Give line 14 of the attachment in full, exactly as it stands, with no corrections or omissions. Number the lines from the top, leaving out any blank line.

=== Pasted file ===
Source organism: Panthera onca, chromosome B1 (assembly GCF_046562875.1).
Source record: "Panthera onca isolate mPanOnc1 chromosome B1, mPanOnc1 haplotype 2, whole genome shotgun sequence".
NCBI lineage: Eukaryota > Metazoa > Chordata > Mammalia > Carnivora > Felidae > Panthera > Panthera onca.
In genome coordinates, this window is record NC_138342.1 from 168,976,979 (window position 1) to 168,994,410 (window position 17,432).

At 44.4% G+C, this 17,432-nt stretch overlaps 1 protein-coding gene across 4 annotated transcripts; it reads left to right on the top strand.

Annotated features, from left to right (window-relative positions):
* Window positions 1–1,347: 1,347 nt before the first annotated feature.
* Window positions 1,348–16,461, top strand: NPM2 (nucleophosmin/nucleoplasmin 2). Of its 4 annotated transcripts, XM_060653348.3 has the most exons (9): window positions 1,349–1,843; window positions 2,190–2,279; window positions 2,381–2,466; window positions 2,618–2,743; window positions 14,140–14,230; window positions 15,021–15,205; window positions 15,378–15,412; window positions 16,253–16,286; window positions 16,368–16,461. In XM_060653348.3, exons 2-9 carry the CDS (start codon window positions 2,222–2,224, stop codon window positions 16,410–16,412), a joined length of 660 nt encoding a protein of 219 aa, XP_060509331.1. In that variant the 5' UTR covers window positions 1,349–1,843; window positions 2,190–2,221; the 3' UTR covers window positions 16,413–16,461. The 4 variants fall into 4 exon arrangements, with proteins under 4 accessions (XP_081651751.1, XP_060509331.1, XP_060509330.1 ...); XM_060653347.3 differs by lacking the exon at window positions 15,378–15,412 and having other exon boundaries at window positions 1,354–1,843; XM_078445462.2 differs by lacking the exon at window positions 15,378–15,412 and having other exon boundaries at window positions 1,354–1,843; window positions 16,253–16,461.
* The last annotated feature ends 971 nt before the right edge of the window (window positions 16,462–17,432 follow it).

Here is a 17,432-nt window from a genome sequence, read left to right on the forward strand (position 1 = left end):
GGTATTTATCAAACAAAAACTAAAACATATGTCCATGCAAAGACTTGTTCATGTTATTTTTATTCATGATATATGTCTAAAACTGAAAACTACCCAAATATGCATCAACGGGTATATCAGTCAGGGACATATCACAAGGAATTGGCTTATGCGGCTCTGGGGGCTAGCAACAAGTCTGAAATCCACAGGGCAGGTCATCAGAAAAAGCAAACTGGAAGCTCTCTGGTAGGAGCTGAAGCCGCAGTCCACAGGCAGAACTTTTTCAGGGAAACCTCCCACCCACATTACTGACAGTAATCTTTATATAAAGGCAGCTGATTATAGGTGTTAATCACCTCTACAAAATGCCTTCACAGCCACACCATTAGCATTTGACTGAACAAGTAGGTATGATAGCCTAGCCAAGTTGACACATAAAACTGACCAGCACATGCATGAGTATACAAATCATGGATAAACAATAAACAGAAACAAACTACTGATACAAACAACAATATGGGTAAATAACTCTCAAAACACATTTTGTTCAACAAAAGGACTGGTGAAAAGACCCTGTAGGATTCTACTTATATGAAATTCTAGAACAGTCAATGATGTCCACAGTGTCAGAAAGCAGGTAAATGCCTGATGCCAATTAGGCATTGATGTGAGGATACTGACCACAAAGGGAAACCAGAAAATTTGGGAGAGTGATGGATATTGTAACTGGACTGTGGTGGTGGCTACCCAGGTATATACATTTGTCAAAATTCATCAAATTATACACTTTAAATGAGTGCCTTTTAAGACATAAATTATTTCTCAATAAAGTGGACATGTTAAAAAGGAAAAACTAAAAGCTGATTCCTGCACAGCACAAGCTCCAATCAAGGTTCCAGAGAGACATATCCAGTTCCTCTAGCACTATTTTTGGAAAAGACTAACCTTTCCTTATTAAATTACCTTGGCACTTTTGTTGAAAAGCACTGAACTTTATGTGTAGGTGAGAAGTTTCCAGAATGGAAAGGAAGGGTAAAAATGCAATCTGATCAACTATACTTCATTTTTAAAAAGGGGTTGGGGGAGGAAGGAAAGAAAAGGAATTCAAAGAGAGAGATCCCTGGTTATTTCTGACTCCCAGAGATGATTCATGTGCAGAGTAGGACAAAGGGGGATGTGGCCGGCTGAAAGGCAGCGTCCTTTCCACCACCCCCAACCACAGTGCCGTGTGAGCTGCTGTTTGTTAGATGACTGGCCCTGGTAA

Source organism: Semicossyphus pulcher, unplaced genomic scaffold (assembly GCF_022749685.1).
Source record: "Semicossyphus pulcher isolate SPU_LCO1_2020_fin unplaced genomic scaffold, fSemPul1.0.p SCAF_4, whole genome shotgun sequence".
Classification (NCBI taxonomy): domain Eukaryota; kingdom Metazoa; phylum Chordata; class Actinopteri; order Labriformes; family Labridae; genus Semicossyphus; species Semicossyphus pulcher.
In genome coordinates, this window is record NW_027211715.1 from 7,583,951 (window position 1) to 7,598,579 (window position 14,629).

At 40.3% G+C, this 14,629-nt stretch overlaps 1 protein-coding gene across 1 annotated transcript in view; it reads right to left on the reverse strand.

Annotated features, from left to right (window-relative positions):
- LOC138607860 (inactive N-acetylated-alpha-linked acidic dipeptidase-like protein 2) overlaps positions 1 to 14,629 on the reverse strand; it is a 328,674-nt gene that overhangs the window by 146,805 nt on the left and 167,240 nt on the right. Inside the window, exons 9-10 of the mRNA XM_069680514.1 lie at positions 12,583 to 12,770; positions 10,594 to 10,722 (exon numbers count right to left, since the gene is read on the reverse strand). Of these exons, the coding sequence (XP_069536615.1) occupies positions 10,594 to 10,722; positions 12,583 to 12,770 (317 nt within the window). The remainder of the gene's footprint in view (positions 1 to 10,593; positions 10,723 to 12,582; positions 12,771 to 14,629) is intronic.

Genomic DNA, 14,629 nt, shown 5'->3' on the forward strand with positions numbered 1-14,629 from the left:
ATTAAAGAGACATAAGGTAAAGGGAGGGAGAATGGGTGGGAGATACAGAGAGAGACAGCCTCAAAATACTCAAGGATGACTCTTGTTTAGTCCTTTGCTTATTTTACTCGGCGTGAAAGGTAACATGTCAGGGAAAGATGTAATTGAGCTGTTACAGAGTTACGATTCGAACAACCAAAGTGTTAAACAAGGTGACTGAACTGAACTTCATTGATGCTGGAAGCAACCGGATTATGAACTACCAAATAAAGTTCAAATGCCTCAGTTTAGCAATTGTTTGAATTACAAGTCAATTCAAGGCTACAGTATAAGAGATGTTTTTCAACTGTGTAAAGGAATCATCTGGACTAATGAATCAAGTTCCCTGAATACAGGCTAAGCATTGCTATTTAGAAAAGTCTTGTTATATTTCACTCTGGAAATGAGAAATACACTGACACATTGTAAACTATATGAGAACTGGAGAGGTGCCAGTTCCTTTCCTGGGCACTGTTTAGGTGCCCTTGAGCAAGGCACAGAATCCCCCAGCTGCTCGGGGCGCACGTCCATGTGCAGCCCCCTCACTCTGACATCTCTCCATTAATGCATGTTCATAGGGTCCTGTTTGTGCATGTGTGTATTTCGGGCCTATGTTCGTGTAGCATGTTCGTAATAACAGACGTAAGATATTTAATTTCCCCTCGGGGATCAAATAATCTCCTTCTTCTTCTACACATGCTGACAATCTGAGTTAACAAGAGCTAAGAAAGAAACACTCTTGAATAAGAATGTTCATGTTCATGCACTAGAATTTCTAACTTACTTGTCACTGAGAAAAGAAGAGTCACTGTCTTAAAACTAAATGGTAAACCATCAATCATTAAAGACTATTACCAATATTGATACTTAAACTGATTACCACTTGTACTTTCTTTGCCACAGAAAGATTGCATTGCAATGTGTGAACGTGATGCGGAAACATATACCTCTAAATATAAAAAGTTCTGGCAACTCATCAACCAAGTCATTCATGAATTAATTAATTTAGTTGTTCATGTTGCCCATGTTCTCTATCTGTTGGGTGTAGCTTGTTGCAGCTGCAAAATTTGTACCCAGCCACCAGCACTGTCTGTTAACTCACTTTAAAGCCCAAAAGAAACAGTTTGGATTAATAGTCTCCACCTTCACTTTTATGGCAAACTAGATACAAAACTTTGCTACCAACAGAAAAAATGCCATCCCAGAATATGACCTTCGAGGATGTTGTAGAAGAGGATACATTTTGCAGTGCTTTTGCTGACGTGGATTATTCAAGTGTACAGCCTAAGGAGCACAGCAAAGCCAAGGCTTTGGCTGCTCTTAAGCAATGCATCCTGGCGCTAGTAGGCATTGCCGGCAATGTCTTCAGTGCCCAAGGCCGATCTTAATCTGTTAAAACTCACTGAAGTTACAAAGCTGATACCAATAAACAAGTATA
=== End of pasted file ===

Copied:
Classification (NCBI taxonomy): domain Eukaryota; kingdom Metazoa; phylum Chordata; class Actinopteri; order Labriformes; family Labridae; genus Semicossyphus; species Semicossyphus pulcher.